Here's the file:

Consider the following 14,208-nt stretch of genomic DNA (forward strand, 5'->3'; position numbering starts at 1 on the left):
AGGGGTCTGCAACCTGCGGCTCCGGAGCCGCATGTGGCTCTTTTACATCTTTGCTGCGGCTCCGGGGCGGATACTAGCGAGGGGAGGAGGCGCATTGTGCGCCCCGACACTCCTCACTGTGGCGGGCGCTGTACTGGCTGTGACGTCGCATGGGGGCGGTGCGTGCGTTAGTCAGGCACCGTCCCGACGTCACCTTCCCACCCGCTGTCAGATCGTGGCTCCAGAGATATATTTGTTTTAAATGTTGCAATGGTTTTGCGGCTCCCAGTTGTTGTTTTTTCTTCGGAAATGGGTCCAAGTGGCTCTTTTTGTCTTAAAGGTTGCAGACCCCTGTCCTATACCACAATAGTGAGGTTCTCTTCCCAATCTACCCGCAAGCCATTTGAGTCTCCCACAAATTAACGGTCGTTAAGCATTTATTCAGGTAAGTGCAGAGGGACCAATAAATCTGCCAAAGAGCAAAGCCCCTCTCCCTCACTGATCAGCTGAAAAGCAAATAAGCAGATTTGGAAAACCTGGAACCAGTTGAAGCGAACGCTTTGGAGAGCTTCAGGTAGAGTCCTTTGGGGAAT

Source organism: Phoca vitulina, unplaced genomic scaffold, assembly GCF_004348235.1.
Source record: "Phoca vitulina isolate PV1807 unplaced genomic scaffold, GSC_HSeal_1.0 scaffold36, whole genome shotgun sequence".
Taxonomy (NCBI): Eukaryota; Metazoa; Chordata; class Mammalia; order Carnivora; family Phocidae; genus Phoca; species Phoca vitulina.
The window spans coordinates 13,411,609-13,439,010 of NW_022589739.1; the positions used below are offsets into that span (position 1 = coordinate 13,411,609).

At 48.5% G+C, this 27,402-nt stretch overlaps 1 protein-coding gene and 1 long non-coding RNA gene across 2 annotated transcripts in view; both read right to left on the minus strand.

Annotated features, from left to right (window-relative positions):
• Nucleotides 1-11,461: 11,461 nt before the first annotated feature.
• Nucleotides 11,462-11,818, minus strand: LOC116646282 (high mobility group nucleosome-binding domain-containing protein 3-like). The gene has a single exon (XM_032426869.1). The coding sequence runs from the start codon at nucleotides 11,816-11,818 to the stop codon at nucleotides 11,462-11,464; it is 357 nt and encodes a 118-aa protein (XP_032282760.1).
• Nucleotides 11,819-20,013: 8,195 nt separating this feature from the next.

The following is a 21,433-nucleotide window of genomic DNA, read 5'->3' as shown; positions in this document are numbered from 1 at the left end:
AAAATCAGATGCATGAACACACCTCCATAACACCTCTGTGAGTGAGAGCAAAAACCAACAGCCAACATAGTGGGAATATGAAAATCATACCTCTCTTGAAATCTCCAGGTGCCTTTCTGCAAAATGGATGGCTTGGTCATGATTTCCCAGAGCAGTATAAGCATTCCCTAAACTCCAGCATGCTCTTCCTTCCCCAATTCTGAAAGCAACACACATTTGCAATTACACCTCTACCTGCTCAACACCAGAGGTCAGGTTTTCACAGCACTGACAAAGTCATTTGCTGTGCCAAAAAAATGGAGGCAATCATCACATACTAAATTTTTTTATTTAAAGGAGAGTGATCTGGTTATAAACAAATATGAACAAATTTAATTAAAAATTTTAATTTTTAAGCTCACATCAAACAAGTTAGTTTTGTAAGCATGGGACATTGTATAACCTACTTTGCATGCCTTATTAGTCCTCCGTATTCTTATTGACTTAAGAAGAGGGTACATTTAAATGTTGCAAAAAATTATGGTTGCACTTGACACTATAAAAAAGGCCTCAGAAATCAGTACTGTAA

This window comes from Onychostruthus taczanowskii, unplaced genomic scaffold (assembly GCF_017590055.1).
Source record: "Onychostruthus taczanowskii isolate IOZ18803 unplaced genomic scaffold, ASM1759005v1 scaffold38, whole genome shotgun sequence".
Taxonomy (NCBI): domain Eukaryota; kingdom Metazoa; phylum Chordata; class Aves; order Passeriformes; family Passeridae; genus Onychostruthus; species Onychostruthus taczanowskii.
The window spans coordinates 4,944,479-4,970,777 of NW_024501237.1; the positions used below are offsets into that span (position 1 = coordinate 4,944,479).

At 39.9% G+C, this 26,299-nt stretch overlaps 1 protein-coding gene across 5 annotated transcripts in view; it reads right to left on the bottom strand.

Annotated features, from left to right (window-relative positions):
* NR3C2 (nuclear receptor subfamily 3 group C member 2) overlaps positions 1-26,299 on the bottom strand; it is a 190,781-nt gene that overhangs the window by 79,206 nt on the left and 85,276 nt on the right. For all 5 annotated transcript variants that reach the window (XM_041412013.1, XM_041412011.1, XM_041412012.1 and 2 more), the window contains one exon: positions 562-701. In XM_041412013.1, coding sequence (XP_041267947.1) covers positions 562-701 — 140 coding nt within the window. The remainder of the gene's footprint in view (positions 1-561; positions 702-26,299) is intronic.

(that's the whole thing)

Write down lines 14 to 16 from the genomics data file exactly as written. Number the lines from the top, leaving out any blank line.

This window comes from Onychostruthus taczanowskii, unplaced genomic scaffold (assembly GCF_017590055.1).
Source record: "Onychostruthus taczanowskii isolate IOZ18803 unplaced genomic scaffold, ASM1759005v1 scaffold38, whole genome shotgun sequence".
Taxonomy (NCBI): domain Eukaryota; kingdom Metazoa; phylum Chordata; class Aves; order Passeriformes; family Passeridae; genus Onychostruthus; species Onychostruthus taczanowskii.